Wages and benefits are the largest single operating cost for most carriers. Just below labor costs on the expense sheet, however, you’ll find fuel. Diesel costs represented 22% of the average carrier’s operational budget in 2021, the latest year for which the American Transportation Research Institute (ATRI) has released data. That’s a larger share of the budget than lease/purchase payments and insurance premiums combined.
Fuel prices are notoriously fickle. The ATRI reports an average per-mile fuel cost of about 31 cents in 2020. By 2021, carriers were spending almost 42 cents per mile, a year-over-year leap of more than 10 cents. There’s not much you can do about fluctuations like that.
But regardless of the price at the pump, you can take steps to save money on diesel—and there’s more than one way to get the job done. Fuel savings for truckers fall into two categories: Getting the lowest price and using fuel more efficiently. By pursuing both of these strategies at once, you can pay less for fuel while also getting more miles of travel out of every gallon you buy.
Here are some tips for fuel savings, both by spending less and getting more out of what you buy.
Save Money On Fuel By Boosting Fuel Efficiency.
There are two basic ways to improve fuel efficiency: Set up vehicles to use fuel more efficiently and operate vehicles in ways that use less diesel.
Here are a few ways for truck owners to outfit vehicles for fuel efficiency:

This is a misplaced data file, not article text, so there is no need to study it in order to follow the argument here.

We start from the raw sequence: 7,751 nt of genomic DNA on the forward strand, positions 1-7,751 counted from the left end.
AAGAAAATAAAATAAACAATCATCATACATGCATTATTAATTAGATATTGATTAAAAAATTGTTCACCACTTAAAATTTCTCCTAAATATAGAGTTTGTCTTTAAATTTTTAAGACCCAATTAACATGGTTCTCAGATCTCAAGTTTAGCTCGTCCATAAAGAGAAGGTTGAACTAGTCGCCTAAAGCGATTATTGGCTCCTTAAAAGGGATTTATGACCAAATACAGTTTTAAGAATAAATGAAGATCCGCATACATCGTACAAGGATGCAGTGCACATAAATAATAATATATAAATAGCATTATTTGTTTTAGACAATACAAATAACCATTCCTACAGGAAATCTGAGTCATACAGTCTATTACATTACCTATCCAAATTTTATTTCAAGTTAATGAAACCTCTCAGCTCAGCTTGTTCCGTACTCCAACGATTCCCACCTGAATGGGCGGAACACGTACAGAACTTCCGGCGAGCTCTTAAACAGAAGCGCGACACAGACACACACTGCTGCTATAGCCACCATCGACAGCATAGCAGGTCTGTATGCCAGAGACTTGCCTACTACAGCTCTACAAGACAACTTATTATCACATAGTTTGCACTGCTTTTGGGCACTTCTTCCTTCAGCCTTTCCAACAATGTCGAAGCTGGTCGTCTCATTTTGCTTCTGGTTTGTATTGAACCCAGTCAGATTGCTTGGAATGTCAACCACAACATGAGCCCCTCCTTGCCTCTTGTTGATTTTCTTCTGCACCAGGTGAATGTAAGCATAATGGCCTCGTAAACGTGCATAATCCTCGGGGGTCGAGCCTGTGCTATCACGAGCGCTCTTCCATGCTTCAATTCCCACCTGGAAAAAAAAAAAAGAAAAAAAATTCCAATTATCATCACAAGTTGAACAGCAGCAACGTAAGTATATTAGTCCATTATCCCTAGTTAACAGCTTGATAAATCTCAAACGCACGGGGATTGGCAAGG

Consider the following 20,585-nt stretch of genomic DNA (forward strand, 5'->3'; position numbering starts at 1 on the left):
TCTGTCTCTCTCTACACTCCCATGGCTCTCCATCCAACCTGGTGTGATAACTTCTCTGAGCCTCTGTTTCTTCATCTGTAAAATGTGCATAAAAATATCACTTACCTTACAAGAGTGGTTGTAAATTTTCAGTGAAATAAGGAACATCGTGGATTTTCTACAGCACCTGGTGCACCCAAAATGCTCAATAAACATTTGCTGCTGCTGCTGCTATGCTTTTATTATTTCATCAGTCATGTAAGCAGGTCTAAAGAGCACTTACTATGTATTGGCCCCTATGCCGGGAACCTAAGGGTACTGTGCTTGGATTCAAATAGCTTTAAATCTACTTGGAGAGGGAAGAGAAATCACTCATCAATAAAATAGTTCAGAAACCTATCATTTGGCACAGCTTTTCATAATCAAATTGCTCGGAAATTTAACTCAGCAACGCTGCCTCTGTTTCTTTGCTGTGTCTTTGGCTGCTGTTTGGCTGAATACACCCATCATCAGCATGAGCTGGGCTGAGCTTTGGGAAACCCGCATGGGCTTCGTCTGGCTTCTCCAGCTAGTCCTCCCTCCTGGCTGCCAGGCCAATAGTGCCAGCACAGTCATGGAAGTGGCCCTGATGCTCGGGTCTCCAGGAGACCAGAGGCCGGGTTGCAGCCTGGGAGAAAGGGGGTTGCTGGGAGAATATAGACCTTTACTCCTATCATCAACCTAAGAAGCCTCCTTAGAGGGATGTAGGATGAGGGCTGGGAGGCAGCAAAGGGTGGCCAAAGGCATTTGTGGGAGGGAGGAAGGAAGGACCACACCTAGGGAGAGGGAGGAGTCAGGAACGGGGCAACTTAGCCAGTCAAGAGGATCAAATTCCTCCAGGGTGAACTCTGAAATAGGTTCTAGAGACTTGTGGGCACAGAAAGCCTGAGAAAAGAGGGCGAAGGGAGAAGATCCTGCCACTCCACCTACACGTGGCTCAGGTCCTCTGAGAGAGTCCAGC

- Choose newer vehicles with automatic transmissions. Stickshifts may have a passionate fan base, but they can’t compete on fuel economy: A 2015 study found fuel efficiency benefits of up to 8% for some types of automatic transmissions in heavy-duty trucks; those benefits are likely even more pronounced today.
- Close the gap between the power unit and the trailer. As air flows into the space between the back of a rig and the front of the trailer, it creates serious drag. Engines have to work harder to overcome that force, which means they use more fuel. Trailer gap devices like nose cones reduce this air gap, which limits drag, which reduces fuel consumption.
- Install auxiliary power units and/or bunk heaters. Over-the-road drivers need heating or air conditioning even when they’re off-duty. Without an auxiliary power unit, that means keeping the engine idling—and consuming fuel the whole time. Auxiliary power units (APUs) and bunk heaters reduce tractor idling by powering cab environmental controls themselves.
- Avoid aftermarket devices that block airflow. Radiator covers and grille guards may protect your vehicle from bugs and winter weather, but they also make your engine work harder to maintain airflow—and, for an engine, harder work equals more fuel consumption. Only use these devices as needed.
Even with a modern truck designed for fuel efficiency, driver behavior can greatly reduce (or improve) fuel efficiency. Here are some driving tips that add up to fuel savings for truckers:
- Drive the speed limit, or just a bit below. Generally speaking, faster travel burns more fuel. A difference of just a few miles per hour can have a measurable effect on fuel efficiency. Try to keep your speed to two or three miles per hour below the speed limit.